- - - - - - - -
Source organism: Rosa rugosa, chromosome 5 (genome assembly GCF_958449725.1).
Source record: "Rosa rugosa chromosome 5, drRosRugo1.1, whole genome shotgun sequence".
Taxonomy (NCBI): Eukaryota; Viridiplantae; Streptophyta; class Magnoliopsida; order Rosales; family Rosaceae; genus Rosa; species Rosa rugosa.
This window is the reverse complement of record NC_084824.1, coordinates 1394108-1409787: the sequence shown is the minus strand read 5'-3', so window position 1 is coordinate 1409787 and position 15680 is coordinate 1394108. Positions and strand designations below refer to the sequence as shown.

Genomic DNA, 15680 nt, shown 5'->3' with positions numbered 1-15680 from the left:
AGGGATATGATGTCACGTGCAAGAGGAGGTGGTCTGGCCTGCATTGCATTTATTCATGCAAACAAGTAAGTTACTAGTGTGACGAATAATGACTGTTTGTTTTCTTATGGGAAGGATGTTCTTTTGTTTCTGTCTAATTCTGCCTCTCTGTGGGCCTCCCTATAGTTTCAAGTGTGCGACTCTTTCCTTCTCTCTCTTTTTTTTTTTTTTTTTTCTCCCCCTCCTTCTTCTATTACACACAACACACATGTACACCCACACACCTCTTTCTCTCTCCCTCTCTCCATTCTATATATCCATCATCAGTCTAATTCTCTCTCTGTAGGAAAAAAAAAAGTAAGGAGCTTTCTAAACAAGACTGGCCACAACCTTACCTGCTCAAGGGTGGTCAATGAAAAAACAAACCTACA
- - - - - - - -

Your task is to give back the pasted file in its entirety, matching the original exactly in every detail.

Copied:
Source organism: Rosa rugosa, chromosome 5 (genome assembly GCF_958449725.1).
Source record: "Rosa rugosa chromosome 5, drRosRugo1.1, whole genome shotgun sequence".
Taxonomy (NCBI): Eukaryota; Viridiplantae; Streptophyta; class Magnoliopsida; order Rosales; family Rosaceae; genus Rosa; species Rosa rugosa.
This window is the reverse complement of record NC_084824.1, coordinates 1394108-1409787: the sequence shown is the minus strand read 5'-3', so window position 1 is coordinate 1409787 and position 15680 is coordinate 1394108. Positions and strand designations below refer to the sequence as shown.

Genomic DNA, 15680 nt, shown 5'->3' with positions numbered 1-15680 from the left:
AGGGATATGATGTCACGTGCAAGAGGAGGTGGTCTGGCCTGCATTGCATTTATTCATGCAAACAAGTAAGTTACTAGTGTGACGAATAATGACTGTTTGTTTTCTTATGGGAAGGATGTTCTTTTGTTTCTGTCTAATTCTGCCTCTCTGTGGGCCTCCCTATAGTTTCAAGTGTGCGACTCTTTCCTTCTCTCTCTTTTTTTTTTTTTTTTTTCTCCCCCTCCTTCTTCTATTACACACAACACACATGTACACCCACACACCTCTTTCTCTCTCCCTCTCTCCATTCTATATATCCATCATCAGTCTAATTCTCTCTCTGTAGGAAAAAAAAAAGTAAGGAGCTTTCTAAACAAGACTGGCCACAACCTTACCTGCTCAAGGGTGGTCAATGAAAAAACAAACCTACA